So in the spirit of Superboy Prime punching the walls of reality to fix continuity, the next post in the series will be #7, which should fix everything. And for what its worth, the numbering really doesn’t matter. It’s not a ranking.

We’ll return to your regularly scheduled programming in a moment.

30 Things I Like About Comics—#9 Frank Miller’s Daredevil

A lot of people are partial to 300, Sin City and his Batman work, but my favorite Frank Miller material was his run on Daredevil. We’re talking about his nearly three-year run from issues 158 to 191.

To call this story an epic is an understatement. Miller’s Daredevil reads a lot like a modernized version of Will Eisner’s the Spirit, filled with shady criminals, detective work, strong touch broads, and tons of twists. This is something that can take a bunch of posts to explain but the general story involves Daredevil trying to stop NYC crimelord the Kingpin. Things only get more complicated as the Kingpin sets assassins Bullseye and Elektra–Daredevil’s former girlfriend–after him. Throw in investigative reporter Ben Urich figuring out Daredevil’s secret identity, Daredevil saving Kingpin’s wife, and a healthy dosage of ninja gangs, this all builds to a huge tragedy for the Man Without Fear.

This movie was loosely adapted into the Ben Affleck film, but that pales in comparison to the original. Go out and get this NOW.

What are you waiting for?

30 Things I Like About Comics—#11 The Kents

Superman is torn between his Kryptonian and Human parents during Zero Hour. Taken from the cover of Superman #93 by Dan Jurgens and Josef Rubenstein

In a nutshell, everyone knows that Superman crash landed onto Earth and was adopted by Jonathan and Martha Kent, who shaped him into the big blue boy scout and the world greatest hero. But do you know what happened to the Kents?

Originally, they died shortly after Clark graduated high school and took off to Metropolis. In John Byrne’s reboot of Superman after Crisis, he brought the Kents and made them a fixture in Superman’s life.

Byrne and later the 1990s Superman writers (led by Dan Jurgens) showed how important the relationship between the parents and the son was. No matter what the situation was–fighting off Darkseid, his love life with Lois, job stresses–Clark always knew he had his parents there for him. The would do anything for their son.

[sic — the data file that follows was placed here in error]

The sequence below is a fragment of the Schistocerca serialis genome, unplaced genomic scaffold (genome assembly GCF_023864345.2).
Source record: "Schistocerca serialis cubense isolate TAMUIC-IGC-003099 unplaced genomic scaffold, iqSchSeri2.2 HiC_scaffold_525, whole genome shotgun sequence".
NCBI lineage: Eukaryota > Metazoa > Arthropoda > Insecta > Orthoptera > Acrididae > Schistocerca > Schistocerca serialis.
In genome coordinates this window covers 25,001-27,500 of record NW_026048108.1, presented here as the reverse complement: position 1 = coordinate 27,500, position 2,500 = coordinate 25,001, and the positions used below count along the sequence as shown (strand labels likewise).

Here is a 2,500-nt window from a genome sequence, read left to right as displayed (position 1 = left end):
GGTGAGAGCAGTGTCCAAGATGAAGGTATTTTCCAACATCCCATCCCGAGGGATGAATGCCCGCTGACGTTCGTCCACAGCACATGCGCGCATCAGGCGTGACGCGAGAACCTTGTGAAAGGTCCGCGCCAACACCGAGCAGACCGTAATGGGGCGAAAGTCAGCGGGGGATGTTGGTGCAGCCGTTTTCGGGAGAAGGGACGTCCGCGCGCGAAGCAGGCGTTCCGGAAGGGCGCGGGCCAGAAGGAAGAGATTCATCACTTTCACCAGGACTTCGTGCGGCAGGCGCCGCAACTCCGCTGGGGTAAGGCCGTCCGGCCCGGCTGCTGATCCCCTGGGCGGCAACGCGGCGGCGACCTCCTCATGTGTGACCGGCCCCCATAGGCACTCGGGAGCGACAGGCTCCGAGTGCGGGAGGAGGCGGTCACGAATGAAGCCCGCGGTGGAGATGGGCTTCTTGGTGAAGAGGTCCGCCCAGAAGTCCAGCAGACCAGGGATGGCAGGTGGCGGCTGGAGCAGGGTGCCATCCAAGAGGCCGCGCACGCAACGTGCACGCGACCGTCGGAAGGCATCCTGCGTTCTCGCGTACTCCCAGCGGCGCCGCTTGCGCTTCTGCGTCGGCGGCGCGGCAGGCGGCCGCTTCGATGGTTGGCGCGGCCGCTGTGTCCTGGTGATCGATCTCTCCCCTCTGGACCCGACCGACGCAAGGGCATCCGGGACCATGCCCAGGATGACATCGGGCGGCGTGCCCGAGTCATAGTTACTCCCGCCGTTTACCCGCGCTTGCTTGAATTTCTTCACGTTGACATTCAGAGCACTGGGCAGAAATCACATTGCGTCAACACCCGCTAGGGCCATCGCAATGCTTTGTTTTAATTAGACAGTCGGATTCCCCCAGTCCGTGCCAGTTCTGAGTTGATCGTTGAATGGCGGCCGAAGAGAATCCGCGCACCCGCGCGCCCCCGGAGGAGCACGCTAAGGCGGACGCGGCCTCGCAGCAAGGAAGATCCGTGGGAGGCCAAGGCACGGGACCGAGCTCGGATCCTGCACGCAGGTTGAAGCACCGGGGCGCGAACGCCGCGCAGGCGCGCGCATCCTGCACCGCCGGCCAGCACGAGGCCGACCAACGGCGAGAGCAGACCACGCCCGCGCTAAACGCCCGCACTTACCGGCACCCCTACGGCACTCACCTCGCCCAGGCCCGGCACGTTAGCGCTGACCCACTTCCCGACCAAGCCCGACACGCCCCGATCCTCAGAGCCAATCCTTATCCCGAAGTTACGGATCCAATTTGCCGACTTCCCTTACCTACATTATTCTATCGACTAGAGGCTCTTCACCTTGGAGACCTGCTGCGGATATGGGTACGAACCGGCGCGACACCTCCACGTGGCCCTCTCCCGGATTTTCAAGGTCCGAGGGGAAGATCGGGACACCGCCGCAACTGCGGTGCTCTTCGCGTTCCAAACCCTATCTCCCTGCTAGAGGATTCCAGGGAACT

The other great thing was that Ma and Pa Kent are what link Superman to his humanity. Even though he’s pretty much a god amongst insects, he still seeks their guidance and approval. On the flip side, his parents love him unconditionally, and they are just as happy and proud of him whether he saved the universe or just saved 15% by switching to Geico.

Everything was fine until the “Brainiac” story arc, where Superman saves the world, yet fails to save his father, who passes away from a heart attack during stress of Superman preventing a missile from destroying the Kent home.

I have mixed feeling about this. I understand that the death of a beloved character like Jonathan Kent is powerful, especially when it’s viewed through Clark’s eyes. But I really think it didn’t need to happen. Too many super heroes are loners and have no family, like Batman and Punisher and Wolverine…and the list goes on.

What made Superman was his parents. Clark loves them, and they were proud of him. And that’s the way Superman should always be.

30 Things I Like About Comics—#12 Hero Initiative

If you are a comics fan, you should really support the Hero Initiative. It’s a nonprofit group that helps comic creators (that have worked in the industry for at least 10 years) that are in need in a variety of ways including medical aid, financial support and helping them find work in the industry.

Supporting the Hero Initiative is a great way for comic fans, current creators and publishers to give back to the industry and lend a hand to creators in need. Since they started, the program has raised and dispersed over $400,000 to comics creators in need. Some of the comic creators that have publicly acknowledged support they received from Hero Initiative are Gene Colan and William Messner-Loebs.

Hero raises money through various ways. When you go to comic shows, they usually have a table where they sell signed comics and posters, as well as original art and have sketching opportunities. I was able to get an awesome Dan Jurgens sketch of Booster Gold for a donation.

They also produce sketch books that they offer for sale as well as have special auctions through their website for original art. One time they auctioned a lunch date with Marvel’s chief creative officer Joe Quesada!

For more information about how you can support, visit www.HeroInitiative.org.

30 Things I Like About Comics—#13 Mike Deodato

Mike Deodato sketching at New York Comic-Con 2009

Mike Deodato sketching at New York Comic-Con 2009 (courtesy http://www.flickr.com/excalipoor)

Brazil can lay claim to being the home to the samba dance, the capoeira fighting style, Max Cavalera and his thrash metal bands Sepultura and Soulfly, and Mike Deodato, who happens to be one of my favorite comic book artists.

One of the things that separates him from his peers and puts him closer to artists like Pablo Picasso and Jackson Pollock is that Deodao has distinct phases of his career.